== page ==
Sunday, March 23, 2008

Jill Bolte Taylor: My stroke of insight

From left: Al Gore at TED2006; Jane Goodall at TED2003

Neuroanatomist Jill Bolte Taylor had an opportunity few brain scientists would wish for: One morning, she realized she was having a massive stroke. As it happened -- as she felt her brain functions slip away one by one, speech, movement, understanding -- she studied and remembered every moment. This is a powerful story about how our brains define us and connect us to the world and to one another.

Watch this stirring and potent presentation by Jill at the TED talks:

TED stands for Technology, Entertainment, Design. It started out (in 1984) as a conference bringing together people from those three worlds. Since then its scope has become ever broader.

The annual conference now brings together the world's most fascinating thinkers and doers, who are challenged to give the talk of their lives (in 18 minutes).

This site makes the best talks and performances from TED available to the public, for free. Almost 200 talks from our archive are now available, with more added each week. These videos are released under a Creative Commons license, so they can be freely shared and reposted.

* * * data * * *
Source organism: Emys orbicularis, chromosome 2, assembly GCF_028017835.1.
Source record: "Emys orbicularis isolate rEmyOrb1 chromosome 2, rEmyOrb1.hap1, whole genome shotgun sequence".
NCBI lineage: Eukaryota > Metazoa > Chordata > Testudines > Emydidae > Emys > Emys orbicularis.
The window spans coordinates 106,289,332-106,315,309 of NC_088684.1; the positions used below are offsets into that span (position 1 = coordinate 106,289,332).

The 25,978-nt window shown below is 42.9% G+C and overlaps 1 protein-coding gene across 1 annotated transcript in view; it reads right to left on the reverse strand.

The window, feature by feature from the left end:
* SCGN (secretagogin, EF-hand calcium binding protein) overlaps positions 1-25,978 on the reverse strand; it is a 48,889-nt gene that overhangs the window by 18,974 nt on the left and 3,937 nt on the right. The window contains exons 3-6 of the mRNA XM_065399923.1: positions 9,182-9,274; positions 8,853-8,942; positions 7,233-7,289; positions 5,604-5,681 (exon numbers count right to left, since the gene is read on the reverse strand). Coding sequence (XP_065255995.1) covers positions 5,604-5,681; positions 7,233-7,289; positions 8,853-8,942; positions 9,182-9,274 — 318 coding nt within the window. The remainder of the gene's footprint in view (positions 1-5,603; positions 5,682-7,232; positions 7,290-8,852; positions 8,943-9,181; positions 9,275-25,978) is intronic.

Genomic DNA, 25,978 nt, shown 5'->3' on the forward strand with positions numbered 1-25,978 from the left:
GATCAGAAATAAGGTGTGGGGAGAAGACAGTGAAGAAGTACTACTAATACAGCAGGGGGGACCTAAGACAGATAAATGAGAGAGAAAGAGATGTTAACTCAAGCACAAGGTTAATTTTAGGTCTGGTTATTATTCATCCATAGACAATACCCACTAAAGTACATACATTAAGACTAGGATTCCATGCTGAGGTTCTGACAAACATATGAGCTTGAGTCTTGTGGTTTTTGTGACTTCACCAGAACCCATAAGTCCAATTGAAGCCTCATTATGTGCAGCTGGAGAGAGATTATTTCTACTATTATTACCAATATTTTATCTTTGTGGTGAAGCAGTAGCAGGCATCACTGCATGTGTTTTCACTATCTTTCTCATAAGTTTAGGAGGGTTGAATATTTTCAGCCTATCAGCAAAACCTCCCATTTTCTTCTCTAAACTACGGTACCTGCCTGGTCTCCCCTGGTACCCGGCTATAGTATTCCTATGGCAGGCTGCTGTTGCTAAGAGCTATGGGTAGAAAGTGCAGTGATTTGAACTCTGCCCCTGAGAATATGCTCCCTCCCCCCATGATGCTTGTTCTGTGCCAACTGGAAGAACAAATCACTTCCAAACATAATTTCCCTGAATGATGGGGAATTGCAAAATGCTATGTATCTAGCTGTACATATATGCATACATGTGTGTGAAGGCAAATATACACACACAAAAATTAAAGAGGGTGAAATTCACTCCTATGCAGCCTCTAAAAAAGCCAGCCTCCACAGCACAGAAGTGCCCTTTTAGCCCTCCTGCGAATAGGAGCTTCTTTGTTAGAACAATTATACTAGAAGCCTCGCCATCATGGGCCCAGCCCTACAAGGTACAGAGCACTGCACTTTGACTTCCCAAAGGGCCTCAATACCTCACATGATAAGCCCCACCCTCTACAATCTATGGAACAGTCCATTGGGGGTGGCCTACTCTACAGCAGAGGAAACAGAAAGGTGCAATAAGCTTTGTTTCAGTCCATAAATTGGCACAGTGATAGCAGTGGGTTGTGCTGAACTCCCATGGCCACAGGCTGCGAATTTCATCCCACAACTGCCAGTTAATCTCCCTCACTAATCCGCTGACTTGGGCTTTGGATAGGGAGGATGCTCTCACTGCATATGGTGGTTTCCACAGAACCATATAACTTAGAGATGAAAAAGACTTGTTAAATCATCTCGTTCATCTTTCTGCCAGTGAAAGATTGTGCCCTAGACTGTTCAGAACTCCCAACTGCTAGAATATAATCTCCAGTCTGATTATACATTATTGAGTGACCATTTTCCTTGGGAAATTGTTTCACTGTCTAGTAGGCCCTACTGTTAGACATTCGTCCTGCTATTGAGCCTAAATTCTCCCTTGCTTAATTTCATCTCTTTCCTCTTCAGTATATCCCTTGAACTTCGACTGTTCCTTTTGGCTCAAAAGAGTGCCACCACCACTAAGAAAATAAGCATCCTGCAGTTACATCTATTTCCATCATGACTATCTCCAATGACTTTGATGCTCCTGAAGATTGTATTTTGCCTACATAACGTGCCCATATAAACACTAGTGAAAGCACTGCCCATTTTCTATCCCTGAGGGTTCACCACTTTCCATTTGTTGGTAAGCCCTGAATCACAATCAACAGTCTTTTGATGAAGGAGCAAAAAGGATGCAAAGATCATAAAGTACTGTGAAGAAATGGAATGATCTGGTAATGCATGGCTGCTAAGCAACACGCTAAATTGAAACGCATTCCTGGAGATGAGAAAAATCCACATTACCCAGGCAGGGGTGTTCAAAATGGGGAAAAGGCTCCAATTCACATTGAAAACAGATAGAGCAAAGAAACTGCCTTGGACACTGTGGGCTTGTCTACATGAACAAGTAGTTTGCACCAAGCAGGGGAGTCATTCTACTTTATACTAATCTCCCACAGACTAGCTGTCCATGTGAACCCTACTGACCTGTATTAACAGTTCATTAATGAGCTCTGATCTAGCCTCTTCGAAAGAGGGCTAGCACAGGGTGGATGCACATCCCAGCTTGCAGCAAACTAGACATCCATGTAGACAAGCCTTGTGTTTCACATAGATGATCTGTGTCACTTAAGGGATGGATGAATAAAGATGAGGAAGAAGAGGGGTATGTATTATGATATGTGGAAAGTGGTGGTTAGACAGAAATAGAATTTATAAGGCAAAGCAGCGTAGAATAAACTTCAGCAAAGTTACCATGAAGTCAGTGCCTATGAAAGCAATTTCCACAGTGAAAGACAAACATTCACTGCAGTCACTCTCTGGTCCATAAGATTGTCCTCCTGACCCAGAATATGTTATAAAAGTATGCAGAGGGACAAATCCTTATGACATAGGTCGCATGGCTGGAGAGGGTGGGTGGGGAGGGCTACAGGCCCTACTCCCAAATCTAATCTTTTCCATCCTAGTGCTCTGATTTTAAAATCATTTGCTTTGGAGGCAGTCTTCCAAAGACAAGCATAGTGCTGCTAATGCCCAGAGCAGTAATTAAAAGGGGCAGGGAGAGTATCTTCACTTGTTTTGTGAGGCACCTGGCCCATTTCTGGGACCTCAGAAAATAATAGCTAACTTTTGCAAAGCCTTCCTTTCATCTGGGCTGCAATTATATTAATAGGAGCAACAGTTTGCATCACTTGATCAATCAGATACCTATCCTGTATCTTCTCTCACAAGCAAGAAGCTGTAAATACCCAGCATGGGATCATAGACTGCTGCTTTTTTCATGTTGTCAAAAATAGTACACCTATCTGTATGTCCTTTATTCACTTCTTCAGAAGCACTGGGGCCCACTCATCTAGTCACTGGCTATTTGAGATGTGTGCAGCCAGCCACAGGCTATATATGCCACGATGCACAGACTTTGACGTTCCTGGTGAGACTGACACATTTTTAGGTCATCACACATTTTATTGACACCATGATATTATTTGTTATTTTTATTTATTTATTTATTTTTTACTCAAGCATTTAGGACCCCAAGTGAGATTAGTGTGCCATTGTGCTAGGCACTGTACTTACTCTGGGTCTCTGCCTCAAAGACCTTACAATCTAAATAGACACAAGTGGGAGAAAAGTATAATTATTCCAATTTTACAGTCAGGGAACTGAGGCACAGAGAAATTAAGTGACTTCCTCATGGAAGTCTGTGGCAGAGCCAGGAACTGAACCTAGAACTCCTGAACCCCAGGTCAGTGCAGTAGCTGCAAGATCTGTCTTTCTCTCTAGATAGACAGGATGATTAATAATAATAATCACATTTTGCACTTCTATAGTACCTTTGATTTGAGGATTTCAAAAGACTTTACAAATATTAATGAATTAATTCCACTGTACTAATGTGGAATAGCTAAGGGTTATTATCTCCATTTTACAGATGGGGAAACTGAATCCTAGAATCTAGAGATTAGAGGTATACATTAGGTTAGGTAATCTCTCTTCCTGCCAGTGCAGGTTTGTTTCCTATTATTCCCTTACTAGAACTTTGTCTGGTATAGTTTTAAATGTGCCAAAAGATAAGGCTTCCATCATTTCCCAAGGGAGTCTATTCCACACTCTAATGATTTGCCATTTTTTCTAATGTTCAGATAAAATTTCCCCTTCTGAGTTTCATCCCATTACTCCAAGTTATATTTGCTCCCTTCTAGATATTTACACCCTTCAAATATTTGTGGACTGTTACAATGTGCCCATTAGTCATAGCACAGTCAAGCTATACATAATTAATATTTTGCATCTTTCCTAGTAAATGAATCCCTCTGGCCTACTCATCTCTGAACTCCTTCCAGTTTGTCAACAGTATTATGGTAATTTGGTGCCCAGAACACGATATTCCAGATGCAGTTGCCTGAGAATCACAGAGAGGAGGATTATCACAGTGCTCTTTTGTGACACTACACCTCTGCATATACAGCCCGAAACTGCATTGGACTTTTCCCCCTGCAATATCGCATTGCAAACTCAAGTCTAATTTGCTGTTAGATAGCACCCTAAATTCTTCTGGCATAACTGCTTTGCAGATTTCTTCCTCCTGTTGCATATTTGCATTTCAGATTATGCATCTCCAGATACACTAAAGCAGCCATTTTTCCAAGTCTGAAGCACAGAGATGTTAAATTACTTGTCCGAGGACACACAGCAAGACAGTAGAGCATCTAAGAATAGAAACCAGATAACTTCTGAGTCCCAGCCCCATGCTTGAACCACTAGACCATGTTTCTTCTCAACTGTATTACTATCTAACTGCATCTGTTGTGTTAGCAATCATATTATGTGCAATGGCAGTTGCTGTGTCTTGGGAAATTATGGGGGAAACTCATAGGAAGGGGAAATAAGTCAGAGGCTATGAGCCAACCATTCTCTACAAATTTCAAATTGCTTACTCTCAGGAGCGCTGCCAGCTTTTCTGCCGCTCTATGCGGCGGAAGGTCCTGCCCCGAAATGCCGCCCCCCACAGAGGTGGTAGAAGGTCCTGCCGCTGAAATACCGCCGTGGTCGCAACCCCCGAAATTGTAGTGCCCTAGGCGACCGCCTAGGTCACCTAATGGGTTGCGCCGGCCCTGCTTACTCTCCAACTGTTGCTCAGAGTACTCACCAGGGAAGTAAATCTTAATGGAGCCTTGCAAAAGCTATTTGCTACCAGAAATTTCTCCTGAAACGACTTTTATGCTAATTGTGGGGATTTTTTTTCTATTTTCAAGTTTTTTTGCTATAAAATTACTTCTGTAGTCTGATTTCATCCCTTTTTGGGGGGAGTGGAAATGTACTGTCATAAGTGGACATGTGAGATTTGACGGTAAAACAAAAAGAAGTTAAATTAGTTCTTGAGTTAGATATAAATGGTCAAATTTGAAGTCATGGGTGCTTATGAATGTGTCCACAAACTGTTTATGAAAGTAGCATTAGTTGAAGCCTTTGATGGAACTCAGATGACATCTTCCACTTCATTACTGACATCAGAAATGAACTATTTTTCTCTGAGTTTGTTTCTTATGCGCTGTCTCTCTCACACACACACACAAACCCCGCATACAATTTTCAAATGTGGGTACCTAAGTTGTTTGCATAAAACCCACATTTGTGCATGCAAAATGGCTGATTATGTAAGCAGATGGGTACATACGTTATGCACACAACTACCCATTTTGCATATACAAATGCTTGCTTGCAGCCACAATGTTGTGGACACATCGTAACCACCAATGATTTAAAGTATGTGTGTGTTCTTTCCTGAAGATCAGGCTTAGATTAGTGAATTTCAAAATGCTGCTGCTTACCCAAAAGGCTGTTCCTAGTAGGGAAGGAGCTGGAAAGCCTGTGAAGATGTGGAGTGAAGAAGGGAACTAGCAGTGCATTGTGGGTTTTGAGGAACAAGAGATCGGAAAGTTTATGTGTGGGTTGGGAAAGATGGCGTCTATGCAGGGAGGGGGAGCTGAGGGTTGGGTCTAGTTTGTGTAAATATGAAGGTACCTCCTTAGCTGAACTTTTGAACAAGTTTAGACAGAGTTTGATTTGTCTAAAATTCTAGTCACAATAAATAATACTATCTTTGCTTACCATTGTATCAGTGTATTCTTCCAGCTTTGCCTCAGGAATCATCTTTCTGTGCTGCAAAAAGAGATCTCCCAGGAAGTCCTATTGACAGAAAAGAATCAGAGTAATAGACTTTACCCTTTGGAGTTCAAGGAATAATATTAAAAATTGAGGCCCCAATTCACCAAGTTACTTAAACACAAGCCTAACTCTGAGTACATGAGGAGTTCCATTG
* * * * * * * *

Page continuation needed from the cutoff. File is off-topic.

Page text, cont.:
The TED Conference, held annually in Monterey, is still the heart of TED. More than a thousand people now attend (indeed, the event sells out a year in advance) and the content has expanded to include science, business, the arts and the global issues facing our world. Over four days, 50 speakers each take an 18-minute slot, and there are many shorter pieces of content, including music, performance and comedy. There are no breakout groups. Everyone shares the same experience. It shouldn't work, but it does. It works because all of knowledge is connected. Every so often it makes sense to emerge from the trenches we dig for a living, and ascend to a 30,000-foot view, where we see, to our astonishment, an intricately interconnected whole.

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